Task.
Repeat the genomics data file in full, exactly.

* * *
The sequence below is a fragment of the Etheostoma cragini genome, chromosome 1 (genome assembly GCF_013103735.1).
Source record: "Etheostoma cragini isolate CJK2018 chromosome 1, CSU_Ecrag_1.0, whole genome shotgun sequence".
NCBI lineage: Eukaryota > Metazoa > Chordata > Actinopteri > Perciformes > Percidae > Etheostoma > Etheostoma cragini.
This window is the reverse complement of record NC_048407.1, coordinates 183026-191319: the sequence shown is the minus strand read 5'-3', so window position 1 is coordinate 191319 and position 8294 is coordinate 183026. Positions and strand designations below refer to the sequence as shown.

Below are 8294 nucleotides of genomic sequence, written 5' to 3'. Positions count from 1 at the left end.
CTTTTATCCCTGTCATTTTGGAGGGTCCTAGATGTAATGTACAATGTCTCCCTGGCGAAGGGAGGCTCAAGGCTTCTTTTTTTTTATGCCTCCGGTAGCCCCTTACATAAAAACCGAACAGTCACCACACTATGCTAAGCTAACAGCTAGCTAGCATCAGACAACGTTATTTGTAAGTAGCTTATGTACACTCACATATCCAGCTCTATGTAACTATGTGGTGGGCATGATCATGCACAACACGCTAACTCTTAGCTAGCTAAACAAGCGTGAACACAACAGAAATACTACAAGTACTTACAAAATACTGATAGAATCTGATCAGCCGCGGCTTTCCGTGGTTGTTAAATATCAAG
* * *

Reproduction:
The sequence below is a fragment of the Etheostoma cragini genome, chromosome 1 (genome assembly GCF_013103735.1).
Source record: "Etheostoma cragini isolate CJK2018 chromosome 1, CSU_Ecrag_1.0, whole genome shotgun sequence".
NCBI lineage: Eukaryota > Metazoa > Chordata > Actinopteri > Perciformes > Percidae > Etheostoma > Etheostoma cragini.
This window is the reverse complement of record NC_048407.1, coordinates 183026-191319: the sequence shown is the minus strand read 5'-3', so window position 1 is coordinate 191319 and position 8294 is coordinate 183026. Positions and strand designations below refer to the sequence as shown.

Below are 8294 nucleotides of genomic sequence, written 5' to 3'. Positions count from 1 at the left end.
CTTTTATCCCTGTCATTTTGGAGGGTCCTAGATGTAATGTACAATGTCTCCCTGGCGAAGGGAGGCTCAAGGCTTCTTTTTTTTTATGCCTCCGGTAGCCCCTTACATAAAAACCGAACAGTCACCACACTATGCTAAGCTAACAGCTAGCTAGCATCAGACAACGTTATTTGTAAGTAGCTTATGTACACTCACATATCCAGCTCTATGTAACTATGTGGTGGGCATGATCATGCACAACACGCTAACTCTTAGCTAGCTAAACAAGCGTGAACACAACAGAAATACTACAAGTACTTACAAAATACTGATAGAATCTGATCAGCCGCGGCTTTCCGTGGTTGTTAAATATCAAG